Carolina Power Buys NC Natural Gas for $354 M
Seeking to become a "one-stop" energy shop and a larger regional
energy company, Carolina Power and Light (CP&L) announced its
initial entry into the gas industry with the acquisition of North
Carolina Natural Gas (NCNG) through a stock-for-stock transaction
worth $354 million. The agreement is still pending state regulatory
and shareholder approval, so no closing date has been announced.
The acquisition reflects the strategy CP&L announced last April
to become "an organization with the potential to be a one-stop
shopping service for our customers."
CP&L CEO William Cavanaugh III said the purchase is a logical
fit. "We have plans for significant additions of gas-fired power
plants over the next 10 years to meet our customers' needs. Access
to a competitively priced gas supply is integral to our long-term
strategy," he said. "To better serve our customers, we plan to
create a larger regional platform from which to expand our
energy-related products and services throughout the Carolinas and
Calvin Wells, NCNG CEO, shared Cavanaugh's bullish sentiments.
"NCNG will benefit by being part of a larger organization in a
"The ironic thing about our first move into the industry," said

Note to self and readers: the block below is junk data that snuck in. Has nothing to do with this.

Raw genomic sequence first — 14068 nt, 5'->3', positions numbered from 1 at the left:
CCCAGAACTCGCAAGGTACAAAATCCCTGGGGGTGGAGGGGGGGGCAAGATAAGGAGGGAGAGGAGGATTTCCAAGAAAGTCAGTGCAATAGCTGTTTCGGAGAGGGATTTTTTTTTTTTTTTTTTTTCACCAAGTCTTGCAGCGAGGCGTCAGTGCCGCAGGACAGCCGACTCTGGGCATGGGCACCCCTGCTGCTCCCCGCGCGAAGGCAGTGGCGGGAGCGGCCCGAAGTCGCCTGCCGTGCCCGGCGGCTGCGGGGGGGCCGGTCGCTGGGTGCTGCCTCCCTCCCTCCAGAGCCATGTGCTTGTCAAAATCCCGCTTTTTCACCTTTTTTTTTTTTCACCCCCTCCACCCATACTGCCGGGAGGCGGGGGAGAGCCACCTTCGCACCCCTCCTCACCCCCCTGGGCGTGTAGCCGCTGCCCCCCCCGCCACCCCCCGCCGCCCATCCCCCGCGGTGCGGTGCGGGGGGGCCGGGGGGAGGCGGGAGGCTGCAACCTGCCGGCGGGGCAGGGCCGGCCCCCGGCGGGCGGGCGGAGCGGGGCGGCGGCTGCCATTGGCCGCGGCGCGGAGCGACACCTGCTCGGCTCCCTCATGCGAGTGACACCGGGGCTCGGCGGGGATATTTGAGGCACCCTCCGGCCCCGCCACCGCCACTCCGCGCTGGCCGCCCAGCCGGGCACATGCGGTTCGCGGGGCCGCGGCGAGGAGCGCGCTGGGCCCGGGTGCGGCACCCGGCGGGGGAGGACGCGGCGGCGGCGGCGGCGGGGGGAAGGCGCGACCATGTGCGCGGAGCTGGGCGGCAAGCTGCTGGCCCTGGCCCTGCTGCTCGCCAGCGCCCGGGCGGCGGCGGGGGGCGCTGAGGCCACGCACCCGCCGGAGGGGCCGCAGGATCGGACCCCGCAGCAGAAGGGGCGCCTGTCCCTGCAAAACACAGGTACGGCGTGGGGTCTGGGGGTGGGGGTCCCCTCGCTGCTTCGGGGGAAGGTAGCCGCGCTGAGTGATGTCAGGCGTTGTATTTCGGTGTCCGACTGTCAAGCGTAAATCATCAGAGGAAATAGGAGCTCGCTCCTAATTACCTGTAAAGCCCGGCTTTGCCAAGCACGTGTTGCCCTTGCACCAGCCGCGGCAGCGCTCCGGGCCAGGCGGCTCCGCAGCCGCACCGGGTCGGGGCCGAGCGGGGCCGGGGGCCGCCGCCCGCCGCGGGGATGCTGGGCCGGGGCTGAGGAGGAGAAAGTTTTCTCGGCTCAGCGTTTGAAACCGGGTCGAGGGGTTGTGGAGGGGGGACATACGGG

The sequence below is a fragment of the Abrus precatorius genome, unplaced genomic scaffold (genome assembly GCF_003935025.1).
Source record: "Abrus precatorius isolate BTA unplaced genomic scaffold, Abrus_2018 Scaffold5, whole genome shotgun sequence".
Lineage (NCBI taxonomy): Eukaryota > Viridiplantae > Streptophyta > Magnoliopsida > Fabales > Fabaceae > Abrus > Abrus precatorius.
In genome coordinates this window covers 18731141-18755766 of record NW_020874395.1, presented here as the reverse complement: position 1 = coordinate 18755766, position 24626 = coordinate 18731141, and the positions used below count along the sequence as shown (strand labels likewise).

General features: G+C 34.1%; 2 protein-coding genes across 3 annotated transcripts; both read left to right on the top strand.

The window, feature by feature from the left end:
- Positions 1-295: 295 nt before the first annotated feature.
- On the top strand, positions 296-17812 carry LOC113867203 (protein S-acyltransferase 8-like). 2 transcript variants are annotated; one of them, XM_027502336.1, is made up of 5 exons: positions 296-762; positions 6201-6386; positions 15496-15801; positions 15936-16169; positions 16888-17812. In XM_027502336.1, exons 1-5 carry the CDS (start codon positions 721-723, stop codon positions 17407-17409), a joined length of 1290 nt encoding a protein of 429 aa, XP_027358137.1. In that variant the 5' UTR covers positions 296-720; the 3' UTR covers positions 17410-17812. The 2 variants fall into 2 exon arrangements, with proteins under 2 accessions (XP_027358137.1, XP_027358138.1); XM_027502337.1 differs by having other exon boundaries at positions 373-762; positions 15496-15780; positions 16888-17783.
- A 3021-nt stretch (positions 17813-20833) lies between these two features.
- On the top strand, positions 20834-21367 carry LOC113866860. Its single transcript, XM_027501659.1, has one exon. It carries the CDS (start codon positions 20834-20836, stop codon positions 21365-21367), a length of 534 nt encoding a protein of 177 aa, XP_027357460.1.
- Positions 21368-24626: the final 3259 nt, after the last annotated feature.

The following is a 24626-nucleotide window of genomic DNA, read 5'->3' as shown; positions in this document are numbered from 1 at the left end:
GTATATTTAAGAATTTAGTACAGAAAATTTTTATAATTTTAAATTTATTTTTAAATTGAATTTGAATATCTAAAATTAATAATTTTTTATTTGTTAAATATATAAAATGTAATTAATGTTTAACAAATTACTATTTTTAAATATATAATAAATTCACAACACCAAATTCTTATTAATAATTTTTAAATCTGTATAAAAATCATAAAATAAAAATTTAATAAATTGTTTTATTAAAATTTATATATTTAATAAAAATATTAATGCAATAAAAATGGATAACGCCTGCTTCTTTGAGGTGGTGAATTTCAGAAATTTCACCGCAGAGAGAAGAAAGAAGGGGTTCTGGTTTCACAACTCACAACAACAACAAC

Mike Hughes, a CP&L spokesman, "is that in 1952, we bought all
the energy assets of a company called Tidewater, except their gas
assets. After that, those gas assets spun off and turned into
NCNG." Hughes added that CP&L is still looking to expand gas
assets through more acquisitions, strategic alliances, or mergers.
Cavanaugh noted NCNG has enjoyed a strong customer growth rate
over the last few years -- about three times the national industry
average. "[W]e believe there is even more opportunity to increase
the penetration of gas to customers in our service area. our
overlapping service areas will provide increased growth
opportunities between the two operations."
Before this agreement, CP&L provided power and electric
services to 1,153,000 customers in 30,000 square miles of central
and eastern North Carolina. Now gas enters the picture. On the Lee
Steam Electric Plant in Wayne County, Carolina Power expects four
gas-fired combustion-turbine generators to be on line by mid-2000.
These generators will be powered by NCNG and will provide 686
additional megawatts of power to customers. Other gas-fired plants
under construction include two peaking plants near Ashville NC,
which will add an extra 160 MW each to a coal-fired base load
plant. Since these plants are in the western part of the state,
NCNG will not provide their gas, and CP&L has not announced who
Last week's agreement calls for each common share of NCNG to be
converted into CP&L stock at an exchange rate of $35 divided by
the average price of CP&L stock in the 20-day period before the
transaction's end date. Terms prohibit the shares' value from
exceeding $0.8594 or falling below $0.7359. CP&L will pay NCNG
shareholders $354 million to complete the deal. The gas company,
which serves 173,000 customers in 42 out of 100 counties in North
Carolina, will be operated as a wholly owned subsidiary of the
Raleigh-based power company.
Both sides hope the regulatory issues will be taken care of in
six months. Wells will remain CEO of the subsidiary, report
directly to Cavanaugh, and participate on the CP&L senior
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